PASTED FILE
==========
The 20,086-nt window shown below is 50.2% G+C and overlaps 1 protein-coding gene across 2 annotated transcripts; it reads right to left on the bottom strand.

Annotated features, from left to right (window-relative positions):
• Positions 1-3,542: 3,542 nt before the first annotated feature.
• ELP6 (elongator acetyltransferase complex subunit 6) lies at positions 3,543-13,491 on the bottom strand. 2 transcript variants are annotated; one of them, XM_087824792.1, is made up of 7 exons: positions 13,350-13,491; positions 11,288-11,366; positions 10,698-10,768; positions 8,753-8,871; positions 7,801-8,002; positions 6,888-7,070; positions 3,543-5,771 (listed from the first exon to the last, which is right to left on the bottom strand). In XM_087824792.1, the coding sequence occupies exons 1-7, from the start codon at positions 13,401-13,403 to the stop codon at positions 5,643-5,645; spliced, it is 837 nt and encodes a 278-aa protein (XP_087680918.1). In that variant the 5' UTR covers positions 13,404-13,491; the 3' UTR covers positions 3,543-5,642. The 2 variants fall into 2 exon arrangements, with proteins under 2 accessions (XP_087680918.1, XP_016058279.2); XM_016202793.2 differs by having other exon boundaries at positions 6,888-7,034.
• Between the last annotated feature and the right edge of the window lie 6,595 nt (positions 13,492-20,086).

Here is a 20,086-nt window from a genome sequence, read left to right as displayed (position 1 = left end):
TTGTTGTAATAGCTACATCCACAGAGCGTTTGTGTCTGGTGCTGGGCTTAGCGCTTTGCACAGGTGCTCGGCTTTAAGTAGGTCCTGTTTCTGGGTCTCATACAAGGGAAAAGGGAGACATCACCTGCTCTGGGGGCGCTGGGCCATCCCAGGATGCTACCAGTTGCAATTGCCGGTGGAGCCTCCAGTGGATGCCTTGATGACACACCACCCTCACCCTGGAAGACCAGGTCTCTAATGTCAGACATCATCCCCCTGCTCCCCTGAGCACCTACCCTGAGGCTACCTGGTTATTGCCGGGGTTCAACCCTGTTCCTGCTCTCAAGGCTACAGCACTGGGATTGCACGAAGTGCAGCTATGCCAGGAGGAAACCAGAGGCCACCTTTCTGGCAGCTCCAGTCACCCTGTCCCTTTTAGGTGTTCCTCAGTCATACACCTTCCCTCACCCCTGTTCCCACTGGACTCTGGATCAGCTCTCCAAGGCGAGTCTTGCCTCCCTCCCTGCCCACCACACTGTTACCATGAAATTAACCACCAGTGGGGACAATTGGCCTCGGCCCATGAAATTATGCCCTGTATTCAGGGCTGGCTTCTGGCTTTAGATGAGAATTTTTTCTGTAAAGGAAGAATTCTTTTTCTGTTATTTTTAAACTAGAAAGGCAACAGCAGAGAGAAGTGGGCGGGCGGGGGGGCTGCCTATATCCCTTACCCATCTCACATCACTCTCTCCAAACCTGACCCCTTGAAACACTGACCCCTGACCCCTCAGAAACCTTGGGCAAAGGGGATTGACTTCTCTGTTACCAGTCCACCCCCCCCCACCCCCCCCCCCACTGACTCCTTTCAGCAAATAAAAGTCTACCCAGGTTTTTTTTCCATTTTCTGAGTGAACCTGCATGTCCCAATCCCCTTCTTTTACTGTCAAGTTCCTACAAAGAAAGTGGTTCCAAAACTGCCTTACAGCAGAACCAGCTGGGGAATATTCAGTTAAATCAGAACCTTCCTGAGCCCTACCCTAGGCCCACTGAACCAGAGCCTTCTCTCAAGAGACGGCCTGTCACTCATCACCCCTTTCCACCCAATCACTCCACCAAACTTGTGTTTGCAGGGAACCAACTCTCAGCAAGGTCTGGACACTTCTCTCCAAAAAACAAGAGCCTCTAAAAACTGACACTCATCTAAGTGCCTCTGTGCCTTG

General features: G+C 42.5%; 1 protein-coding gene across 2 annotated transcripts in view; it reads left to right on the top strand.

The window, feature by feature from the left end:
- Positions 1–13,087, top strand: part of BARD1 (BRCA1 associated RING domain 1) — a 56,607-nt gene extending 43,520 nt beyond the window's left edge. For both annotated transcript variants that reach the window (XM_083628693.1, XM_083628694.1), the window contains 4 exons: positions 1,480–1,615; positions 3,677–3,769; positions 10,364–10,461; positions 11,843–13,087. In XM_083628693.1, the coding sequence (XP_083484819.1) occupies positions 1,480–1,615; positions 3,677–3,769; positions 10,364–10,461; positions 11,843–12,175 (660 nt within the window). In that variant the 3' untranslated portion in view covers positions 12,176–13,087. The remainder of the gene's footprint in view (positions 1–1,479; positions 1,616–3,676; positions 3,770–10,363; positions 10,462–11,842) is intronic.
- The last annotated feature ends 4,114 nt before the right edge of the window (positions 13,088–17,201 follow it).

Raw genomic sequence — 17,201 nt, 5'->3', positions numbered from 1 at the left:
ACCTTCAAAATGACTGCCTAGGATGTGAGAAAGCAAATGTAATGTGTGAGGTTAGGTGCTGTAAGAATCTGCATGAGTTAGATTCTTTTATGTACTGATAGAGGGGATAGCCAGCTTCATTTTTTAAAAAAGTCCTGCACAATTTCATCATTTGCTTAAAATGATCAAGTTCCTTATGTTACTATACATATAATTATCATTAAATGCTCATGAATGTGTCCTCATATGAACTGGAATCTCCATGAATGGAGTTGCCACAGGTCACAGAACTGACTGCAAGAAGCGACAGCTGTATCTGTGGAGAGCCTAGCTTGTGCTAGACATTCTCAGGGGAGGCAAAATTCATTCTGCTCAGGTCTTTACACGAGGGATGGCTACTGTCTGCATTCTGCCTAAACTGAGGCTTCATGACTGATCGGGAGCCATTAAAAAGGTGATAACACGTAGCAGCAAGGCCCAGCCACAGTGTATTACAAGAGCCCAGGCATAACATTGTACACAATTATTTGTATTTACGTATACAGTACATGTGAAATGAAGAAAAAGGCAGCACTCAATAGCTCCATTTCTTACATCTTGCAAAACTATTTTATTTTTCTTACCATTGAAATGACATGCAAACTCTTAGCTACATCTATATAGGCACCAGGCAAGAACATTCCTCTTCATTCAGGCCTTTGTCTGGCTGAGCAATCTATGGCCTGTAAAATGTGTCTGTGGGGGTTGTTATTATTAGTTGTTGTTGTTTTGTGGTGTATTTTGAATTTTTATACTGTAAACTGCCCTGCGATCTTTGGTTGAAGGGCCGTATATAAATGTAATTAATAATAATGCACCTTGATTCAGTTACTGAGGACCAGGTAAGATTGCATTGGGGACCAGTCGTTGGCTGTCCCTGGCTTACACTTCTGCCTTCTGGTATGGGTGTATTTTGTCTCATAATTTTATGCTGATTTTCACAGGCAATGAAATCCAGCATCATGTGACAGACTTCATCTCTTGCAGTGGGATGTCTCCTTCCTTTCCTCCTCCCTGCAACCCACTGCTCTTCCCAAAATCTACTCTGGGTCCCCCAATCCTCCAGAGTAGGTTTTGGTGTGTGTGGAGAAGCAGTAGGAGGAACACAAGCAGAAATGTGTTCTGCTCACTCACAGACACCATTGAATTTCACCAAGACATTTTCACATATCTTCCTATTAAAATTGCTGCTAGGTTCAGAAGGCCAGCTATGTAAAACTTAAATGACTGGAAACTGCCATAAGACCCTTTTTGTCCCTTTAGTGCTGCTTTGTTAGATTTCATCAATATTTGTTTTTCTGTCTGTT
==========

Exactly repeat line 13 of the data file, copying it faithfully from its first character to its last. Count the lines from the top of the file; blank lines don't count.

ACCTTCAAAATGACTGCCTAGGATGTGAGAAAGCAAATGTAATGTGTGAGGTTAGGTGCTGTAAGAATCTGCATGAGTTAGATTCTTTTATGTACTGATAGAGGGGATAGCCAGCTTCATTTTTTAAAAAAGTCCTGCACAATTTCATCATTTGCTTAAAATGATCAAGTTCCTTATGTTACTATACATATAATTATCATTAAATGCTCATGAATGTGTCCTCATATGAACTGGAATCTCCATGAATGGAGTTGCCACAGGTCACAGAACTGACTGCAAGAAGCGACAGCTGTATCTGTGGAGAGCCTAGCTTGTGCTAGACATTCTCAGGGGAGGCAAAATTCATTCTGCTCAGGTCTTTACACGAGGGATGGCTACTGTCTGCATTCTGCCTAAACTGAGGCTTCATGACTGATCGGGAGCCATTAAAAAGGTGATAACACGTAGCAGCAAGGCCCAGCCACAGTGTATTACAAGAGCCCAGGCATAACATTGTACACAATTATTTGTATTTACGTATACAGTACATGTGAAATGAAGAAAAAGGCAGCACTCAATAGCTCCATTTCTTACATCTTGCAAAACTATTTTATTTTTCTTACCATTGAAATGACATGCAAACTCTTAGCTACATCTATATAGGCACCAGGCAAGAACATTCCTCTTCATTCAGGCCTTTGTCTGGCTGAGCAATCTATGGCCTGTAAAATGTGTCTGTGGGGGTTGTTATTATTAGTTGTTGTTGTTTTGTGGTGTATTTTGAATTTTTATACTGTAAACTGCCCTGCGATCTTTGGTTGAAGGGCCGTATATAAATGTAATTAATAATAATGCACCTTGATTCAGTTACTGAGGACCAGGTAAGATTGCATTGGGGACCAGTCGTTGGCTGTCCCTGGCTTACACTTCTGCCTTCTGGTATGGGTGTATTTTGTCTCATAATTTTATGCTGATTTTCACAGGCAATGAAATCCAGCATCATGTGACAGACTTCATCTCTTGCAGTGGGATGTCTCCTTCCTTTCCTCCTCCCTGCAACCCACTGCTCTTCCCAAAATCTACTCTGGGTCCCCCAATCCTCCAGAGTAGGTTTTGGTGTGTGTGGAGAAGCAGTAGGAGGAACACAAGCAGAAATGTGTTCTGCTCACTCACAGACACCATTGAATTTCACCAAGACATTTTCACATATCTTCCTATTAAAATTGCTGCTAGGTTCAGAAGGCCAGCTATGTAAAACTTAAATGACTGGAAACTGCCATAAGACCCTTTTTGTCCCTTTAGTGCTGCTTTGTTAGATTTCATCAATATTTGTTTTTCTGTCTGTT